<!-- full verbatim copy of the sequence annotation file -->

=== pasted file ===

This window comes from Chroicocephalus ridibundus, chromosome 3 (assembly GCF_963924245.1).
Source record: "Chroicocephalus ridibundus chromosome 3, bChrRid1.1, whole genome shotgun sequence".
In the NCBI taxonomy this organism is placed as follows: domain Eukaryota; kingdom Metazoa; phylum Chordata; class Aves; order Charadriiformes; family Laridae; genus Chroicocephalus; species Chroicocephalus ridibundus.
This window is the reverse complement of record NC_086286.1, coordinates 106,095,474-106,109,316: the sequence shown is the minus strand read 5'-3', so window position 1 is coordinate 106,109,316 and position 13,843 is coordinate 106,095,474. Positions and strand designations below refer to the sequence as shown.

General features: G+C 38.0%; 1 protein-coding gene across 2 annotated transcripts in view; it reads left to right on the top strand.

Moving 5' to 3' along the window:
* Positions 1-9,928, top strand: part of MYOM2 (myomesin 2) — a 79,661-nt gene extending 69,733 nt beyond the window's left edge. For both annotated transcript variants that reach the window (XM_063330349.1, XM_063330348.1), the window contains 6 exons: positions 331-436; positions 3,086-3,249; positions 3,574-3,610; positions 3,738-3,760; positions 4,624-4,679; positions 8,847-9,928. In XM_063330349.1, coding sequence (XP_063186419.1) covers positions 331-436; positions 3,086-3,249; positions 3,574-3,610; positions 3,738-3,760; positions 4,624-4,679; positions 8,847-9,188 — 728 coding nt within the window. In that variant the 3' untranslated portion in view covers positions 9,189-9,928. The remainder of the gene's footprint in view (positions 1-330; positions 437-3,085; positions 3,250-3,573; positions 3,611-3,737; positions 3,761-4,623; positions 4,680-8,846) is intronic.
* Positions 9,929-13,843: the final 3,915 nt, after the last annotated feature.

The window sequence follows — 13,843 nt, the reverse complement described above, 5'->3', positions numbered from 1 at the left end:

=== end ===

This window comes from Chroicocephalus ridibundus, chromosome 3 (assembly GCF_963924245.1).
Source record: "Chroicocephalus ridibundus chromosome 3, bChrRid1.1, whole genome shotgun sequence".
In the NCBI taxonomy this organism is placed as follows: domain Eukaryota; kingdom Metazoa; phylum Chordata; class Aves; order Charadriiformes; family Laridae; genus Chroicocephalus; species Chroicocephalus ridibundus.
This window is the reverse complement of record NC_086286.1, coordinates 106,095,474-106,109,316: the sequence shown is the minus strand read 5'-3', so window position 1 is coordinate 106,109,316 and position 13,843 is coordinate 106,095,474. Positions and strand designations below refer to the sequence as shown.

General features: G+C 38.0%; 1 protein-coding gene across 2 annotated transcripts in view; it reads left to right on the top strand.

Moving 5' to 3' along the window:
* Positions 1-9,928, top strand: part of MYOM2 (myomesin 2) — a 79,661-nt gene extending 69,733 nt beyond the window's left edge. For both annotated transcript variants that reach the window (XM_063330349.1, XM_063330348.1), the window contains 6 exons: positions 331-436; positions 3,086-3,249; positions 3,574-3,610; positions 3,738-3,760; positions 4,624-4,679; positions 8,847-9,928. In XM_063330349.1, coding sequence (XP_063186419.1) covers positions 331-436; positions 3,086-3,249; positions 3,574-3,610; positions 3,738-3,760; positions 4,624-4,679; positions 8,847-9,188 — 728 coding nt within the window. In that variant the 3' untranslated portion in view covers positions 9,189-9,928. The remainder of the gene's footprint in view (positions 1-330; positions 437-3,085; positions 3,250-3,573; positions 3,611-3,737; positions 3,761-4,623; positions 4,680-8,846) is intronic.
* Positions 9,929-13,843: the final 3,915 nt, after the last annotated feature.

The window sequence follows — 13,843 nt, the reverse complement described above, 5'->3', positions numbered from 1 at the left end: